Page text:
AT&T Settles U.S. Probe of Billings Linked to Nigeria Fraudsters

AT&T Inc will pay $3.5 million to settle federal charges that it had overbilled a U.S. government fund meant to help customers with hearing and speech impairments, an activity that officials said enabled people in Nigeria and other countries to pursue credit card fraud.
AT&T was not implicated in the frauds.
Thursday’s settlement resolves allegations concerning the Telecommunications Relay Services Fund, which is intended to compensate carriers for the extra costs of placing calls on behalf of people who have difficulty hearing and speaking.
The U.S. Department of Justice said that from December 2009 to December 2011, as many as 80 percent of calls for which AT&T sought reimbursement were ineligible because the callers were not impaired, or because the calls were placed outside the country.
Investigators said it was common knowledge among AT&T communication assistants that many callers were from Nigeria and other foreign countries, and that these callers used the system to defraud U.S. merchants by ordering goods with stolen credit cards and counterfeit checks.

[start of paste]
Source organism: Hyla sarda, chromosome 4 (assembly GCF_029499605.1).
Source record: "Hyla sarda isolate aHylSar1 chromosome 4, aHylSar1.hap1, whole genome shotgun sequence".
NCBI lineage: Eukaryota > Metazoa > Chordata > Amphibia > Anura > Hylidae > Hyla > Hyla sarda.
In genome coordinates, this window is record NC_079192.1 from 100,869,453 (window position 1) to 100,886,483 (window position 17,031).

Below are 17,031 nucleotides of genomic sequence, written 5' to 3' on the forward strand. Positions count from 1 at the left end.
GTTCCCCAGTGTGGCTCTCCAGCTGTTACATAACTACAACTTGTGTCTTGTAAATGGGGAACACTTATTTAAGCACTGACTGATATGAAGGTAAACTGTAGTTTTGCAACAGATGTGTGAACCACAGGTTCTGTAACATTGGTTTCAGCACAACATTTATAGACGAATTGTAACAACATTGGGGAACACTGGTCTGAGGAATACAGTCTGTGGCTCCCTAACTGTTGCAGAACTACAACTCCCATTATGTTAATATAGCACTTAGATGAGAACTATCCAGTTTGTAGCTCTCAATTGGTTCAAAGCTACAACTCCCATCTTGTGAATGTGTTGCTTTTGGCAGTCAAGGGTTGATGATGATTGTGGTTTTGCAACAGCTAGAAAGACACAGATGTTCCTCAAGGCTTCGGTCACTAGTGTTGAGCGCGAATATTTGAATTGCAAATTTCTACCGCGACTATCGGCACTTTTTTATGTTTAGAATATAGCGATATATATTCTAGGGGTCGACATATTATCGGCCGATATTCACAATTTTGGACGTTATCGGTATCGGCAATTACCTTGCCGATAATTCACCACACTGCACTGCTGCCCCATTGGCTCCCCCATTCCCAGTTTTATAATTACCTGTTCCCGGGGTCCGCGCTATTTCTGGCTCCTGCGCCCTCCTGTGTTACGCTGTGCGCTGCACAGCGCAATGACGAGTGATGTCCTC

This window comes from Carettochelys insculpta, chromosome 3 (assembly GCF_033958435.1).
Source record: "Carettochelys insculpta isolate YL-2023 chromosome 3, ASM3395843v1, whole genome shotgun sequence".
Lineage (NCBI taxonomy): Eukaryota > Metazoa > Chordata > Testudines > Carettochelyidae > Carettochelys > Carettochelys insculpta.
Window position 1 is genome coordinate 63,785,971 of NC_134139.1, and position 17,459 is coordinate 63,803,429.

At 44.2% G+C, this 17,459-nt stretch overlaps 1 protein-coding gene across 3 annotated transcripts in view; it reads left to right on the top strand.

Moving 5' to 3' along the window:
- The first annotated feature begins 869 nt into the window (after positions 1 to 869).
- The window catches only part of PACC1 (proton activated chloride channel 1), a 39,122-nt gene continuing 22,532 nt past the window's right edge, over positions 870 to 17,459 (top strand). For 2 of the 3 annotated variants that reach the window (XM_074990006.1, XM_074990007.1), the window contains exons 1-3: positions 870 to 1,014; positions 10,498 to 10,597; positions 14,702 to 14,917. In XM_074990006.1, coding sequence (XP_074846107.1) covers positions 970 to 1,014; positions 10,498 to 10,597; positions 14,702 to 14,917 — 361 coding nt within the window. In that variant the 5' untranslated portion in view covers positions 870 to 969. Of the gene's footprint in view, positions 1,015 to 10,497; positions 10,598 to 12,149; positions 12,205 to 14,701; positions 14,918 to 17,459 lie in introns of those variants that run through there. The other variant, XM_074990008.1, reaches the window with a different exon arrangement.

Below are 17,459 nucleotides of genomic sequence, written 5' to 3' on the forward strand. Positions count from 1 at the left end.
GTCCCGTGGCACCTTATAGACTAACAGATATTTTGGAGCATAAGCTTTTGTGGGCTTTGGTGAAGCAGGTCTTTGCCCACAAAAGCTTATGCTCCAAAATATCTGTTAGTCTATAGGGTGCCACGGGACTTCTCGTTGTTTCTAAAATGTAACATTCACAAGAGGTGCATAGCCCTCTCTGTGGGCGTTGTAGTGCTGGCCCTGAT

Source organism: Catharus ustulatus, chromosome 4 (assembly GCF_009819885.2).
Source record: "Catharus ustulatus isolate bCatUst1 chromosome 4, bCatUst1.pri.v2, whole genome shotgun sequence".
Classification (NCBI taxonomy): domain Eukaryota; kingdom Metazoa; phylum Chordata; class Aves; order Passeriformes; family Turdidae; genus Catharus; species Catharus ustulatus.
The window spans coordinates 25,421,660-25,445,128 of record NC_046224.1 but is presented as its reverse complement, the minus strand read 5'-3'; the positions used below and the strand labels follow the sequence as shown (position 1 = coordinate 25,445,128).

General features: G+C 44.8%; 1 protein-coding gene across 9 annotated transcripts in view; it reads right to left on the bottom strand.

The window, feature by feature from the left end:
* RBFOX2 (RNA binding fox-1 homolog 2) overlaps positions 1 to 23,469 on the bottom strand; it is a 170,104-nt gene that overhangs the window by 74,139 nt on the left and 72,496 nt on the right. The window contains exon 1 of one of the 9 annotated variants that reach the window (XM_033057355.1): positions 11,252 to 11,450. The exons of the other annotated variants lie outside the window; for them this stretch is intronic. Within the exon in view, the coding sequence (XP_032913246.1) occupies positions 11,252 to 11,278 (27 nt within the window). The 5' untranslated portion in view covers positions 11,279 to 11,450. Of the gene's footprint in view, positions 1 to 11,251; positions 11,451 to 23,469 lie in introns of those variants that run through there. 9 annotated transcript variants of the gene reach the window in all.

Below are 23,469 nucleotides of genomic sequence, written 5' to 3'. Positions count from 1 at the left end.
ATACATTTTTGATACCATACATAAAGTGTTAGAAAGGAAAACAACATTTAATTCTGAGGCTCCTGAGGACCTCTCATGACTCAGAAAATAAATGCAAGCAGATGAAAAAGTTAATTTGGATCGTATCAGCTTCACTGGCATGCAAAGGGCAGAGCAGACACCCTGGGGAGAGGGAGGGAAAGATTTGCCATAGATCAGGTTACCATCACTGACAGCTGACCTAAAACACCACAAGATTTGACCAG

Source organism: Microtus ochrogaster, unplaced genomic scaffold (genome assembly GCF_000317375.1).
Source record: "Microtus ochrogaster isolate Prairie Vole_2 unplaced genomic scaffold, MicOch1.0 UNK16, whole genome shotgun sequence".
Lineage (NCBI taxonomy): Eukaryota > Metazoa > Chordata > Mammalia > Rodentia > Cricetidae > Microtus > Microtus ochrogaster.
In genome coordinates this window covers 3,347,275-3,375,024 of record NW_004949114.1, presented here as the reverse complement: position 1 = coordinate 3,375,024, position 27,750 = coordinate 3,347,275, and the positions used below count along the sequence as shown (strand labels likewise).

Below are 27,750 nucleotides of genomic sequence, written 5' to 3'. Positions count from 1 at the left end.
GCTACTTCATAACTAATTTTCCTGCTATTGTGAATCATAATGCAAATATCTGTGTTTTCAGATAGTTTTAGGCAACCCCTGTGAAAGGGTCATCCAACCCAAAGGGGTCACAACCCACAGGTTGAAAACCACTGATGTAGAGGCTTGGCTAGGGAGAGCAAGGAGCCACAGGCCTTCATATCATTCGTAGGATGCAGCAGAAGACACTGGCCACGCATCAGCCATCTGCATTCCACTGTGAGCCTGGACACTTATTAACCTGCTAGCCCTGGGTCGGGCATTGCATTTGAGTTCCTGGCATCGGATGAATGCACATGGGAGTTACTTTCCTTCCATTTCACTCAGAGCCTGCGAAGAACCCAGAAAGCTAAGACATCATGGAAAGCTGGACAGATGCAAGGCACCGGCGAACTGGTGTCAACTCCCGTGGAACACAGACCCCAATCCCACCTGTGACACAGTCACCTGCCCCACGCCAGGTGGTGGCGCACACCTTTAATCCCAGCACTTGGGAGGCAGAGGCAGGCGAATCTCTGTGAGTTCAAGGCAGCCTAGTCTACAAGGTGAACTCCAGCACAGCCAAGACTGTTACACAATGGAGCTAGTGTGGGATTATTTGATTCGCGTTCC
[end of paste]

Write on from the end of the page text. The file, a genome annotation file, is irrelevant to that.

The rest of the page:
AT&T, the largest U.S. phone company, in May had agreed to pay $18.25 million to settle related charges by the Federal Communications Commission.
The additional $3.5 million settles claims from a case under the federal False Claims Act that Constance Lyttle, a Pennsylvania whistleblower, first brought in 2010. Lyttle will receive $525,000, or 15 percent, of the settlement amount.
“While we continue to deny the allegations, we concluded that the most productive course was to resolve what was left of the litigation,” an AT&T spokesman said.
Dallas-based AT&T no longer offers the service that was the subject of the lawsuit.
The company’s shares were down 0.9 percent at $35.50 in midday trading.
The case is U.S. ex rel. Lyttle v. AT&T Corp, U.S. District Court, Western District of Pennsylvania, No. 10-01376.

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